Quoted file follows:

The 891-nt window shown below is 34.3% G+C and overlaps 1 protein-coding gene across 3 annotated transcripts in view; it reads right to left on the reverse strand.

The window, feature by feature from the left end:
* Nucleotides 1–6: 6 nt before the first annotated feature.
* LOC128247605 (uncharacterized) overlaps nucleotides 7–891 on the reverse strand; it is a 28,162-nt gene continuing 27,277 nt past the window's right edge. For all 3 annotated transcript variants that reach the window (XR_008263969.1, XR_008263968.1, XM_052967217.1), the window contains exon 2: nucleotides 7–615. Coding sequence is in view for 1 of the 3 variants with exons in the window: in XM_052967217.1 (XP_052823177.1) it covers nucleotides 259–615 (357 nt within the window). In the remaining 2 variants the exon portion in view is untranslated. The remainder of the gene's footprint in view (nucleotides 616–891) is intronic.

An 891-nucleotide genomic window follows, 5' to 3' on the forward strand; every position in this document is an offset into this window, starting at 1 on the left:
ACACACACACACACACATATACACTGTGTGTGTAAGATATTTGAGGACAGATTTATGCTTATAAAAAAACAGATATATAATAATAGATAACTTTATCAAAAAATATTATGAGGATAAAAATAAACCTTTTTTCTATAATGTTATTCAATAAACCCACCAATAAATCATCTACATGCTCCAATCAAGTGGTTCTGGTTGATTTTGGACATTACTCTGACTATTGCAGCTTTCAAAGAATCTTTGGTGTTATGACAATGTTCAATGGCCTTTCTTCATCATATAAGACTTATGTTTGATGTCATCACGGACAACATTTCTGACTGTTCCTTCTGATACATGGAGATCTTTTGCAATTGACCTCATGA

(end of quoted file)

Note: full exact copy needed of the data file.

The 891-nt window shown below is 34.3% G+C and overlaps 1 protein-coding gene across 3 annotated transcripts in view; it reads right to left on the reverse strand.

The window, feature by feature from the left end:
* Nucleotides 1–6: 6 nt before the first annotated feature.
* LOC128247605 (uncharacterized) overlaps nucleotides 7–891 on the reverse strand; it is a 28,162-nt gene continuing 27,277 nt past the window's right edge. For all 3 annotated transcript variants that reach the window (XR_008263969.1, XR_008263968.1, XM_052967217.1), the window contains exon 2: nucleotides 7–615. Coding sequence is in view for 1 of the 3 variants with exons in the window: in XM_052967217.1 (XP_052823177.1) it covers nucleotides 259–615 (357 nt within the window). In the remaining 2 variants the exon portion in view is untranslated. The remainder of the gene's footprint in view (nucleotides 616–891) is intronic.

An 891-nucleotide genomic window follows, 5' to 3' on the forward strand; every position in this document is an offset into this window, starting at 1 on the left:
ACACACACACACACACATATACACTGTGTGTGTAAGATATTTGAGGACAGATTTATGCTTATAAAAAAACAGATATATAATAATAGATAACTTTATCAAAAAATATTATGAGGATAAAAATAAACCTTTTTTCTATAATGTTATTCAATAAACCCACCAATAAATCATCTACATGCTCCAATCAAGTGGTTCTGGTTGATTTTGGACATTACTCTGACTATTGCAGCTTTCAAAGAATCTTTGGTGTTATGACAATGTTCAATGGCCTTTCTTCATCATATAAGACTTATGTTTGATGTCATCACGGACAACATTTCTGACTGTTCCTTCTGATACATGGAGATCTTTTGCAATTGACCTCATGA